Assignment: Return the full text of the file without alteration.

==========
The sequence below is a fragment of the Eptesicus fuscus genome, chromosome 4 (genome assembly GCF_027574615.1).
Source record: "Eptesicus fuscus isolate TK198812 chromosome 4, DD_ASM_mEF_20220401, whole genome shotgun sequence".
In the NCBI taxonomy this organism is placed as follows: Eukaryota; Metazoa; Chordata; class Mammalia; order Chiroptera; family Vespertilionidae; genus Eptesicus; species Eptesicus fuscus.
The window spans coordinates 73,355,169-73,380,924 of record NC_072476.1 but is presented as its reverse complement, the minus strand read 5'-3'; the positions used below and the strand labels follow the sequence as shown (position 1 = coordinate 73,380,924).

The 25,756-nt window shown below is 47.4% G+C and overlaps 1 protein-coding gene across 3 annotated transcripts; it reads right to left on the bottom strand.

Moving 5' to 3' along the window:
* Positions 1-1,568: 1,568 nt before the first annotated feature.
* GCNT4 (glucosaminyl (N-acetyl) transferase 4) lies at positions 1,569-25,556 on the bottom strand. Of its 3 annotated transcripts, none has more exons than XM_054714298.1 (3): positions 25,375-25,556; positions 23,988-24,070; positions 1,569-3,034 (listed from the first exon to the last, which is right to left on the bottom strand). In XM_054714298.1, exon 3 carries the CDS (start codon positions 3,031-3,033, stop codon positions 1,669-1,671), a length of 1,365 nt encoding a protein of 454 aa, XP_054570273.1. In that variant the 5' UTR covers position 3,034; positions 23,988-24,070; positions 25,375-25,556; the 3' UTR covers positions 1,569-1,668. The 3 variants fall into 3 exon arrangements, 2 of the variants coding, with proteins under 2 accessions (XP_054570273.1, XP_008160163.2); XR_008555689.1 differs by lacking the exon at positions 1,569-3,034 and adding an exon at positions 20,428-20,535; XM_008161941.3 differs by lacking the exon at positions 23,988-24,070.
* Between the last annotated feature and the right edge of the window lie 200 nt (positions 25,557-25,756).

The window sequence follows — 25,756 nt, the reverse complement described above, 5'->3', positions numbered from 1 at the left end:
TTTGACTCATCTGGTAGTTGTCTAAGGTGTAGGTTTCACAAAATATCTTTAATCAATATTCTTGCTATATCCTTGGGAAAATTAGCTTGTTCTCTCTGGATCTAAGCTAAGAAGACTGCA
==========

The sequence below is a fragment of the Eptesicus fuscus genome, chromosome 4 (genome assembly GCF_027574615.1).
Source record: "Eptesicus fuscus isolate TK198812 chromosome 4, DD_ASM_mEF_20220401, whole genome shotgun sequence".
In the NCBI taxonomy this organism is placed as follows: Eukaryota; Metazoa; Chordata; class Mammalia; order Chiroptera; family Vespertilionidae; genus Eptesicus; species Eptesicus fuscus.
The window spans coordinates 73,355,169-73,380,924 of record NC_072476.1 but is presented as its reverse complement, the minus strand read 5'-3'; the positions used below and the strand labels follow the sequence as shown (position 1 = coordinate 73,380,924).

The 25,756-nt window shown below is 47.4% G+C and overlaps 1 protein-coding gene across 3 annotated transcripts; it reads right to left on the bottom strand.

Moving 5' to 3' along the window:
* Positions 1-1,568: 1,568 nt before the first annotated feature.
* GCNT4 (glucosaminyl (N-acetyl) transferase 4) lies at positions 1,569-25,556 on the bottom strand. Of its 3 annotated transcripts, none has more exons than XM_054714298.1 (3): positions 25,375-25,556; positions 23,988-24,070; positions 1,569-3,034 (listed from the first exon to the last, which is right to left on the bottom strand). In XM_054714298.1, exon 3 carries the CDS (start codon positions 3,031-3,033, stop codon positions 1,669-1,671), a length of 1,365 nt encoding a protein of 454 aa, XP_054570273.1. In that variant the 5' UTR covers position 3,034; positions 23,988-24,070; positions 25,375-25,556; the 3' UTR covers positions 1,569-1,668. The 3 variants fall into 3 exon arrangements, 2 of the variants coding, with proteins under 2 accessions (XP_054570273.1, XP_008160163.2); XR_008555689.1 differs by lacking the exon at positions 1,569-3,034 and adding an exon at positions 20,428-20,535; XM_008161941.3 differs by lacking the exon at positions 23,988-24,070.
* Between the last annotated feature and the right edge of the window lie 200 nt (positions 25,557-25,756).

The window sequence follows — 25,756 nt, the reverse complement described above, 5'->3', positions numbered from 1 at the left end:
TTTGACTCATCTGGTAGTTGTCTAAGGTGTAGGTTTCACAAAATATCTTTAATCAATATTCTTGCTATATCCTTGGGAAAATTAGCTTGTTCTCTCTGGATCTAAGCTAAGAAGACTGCA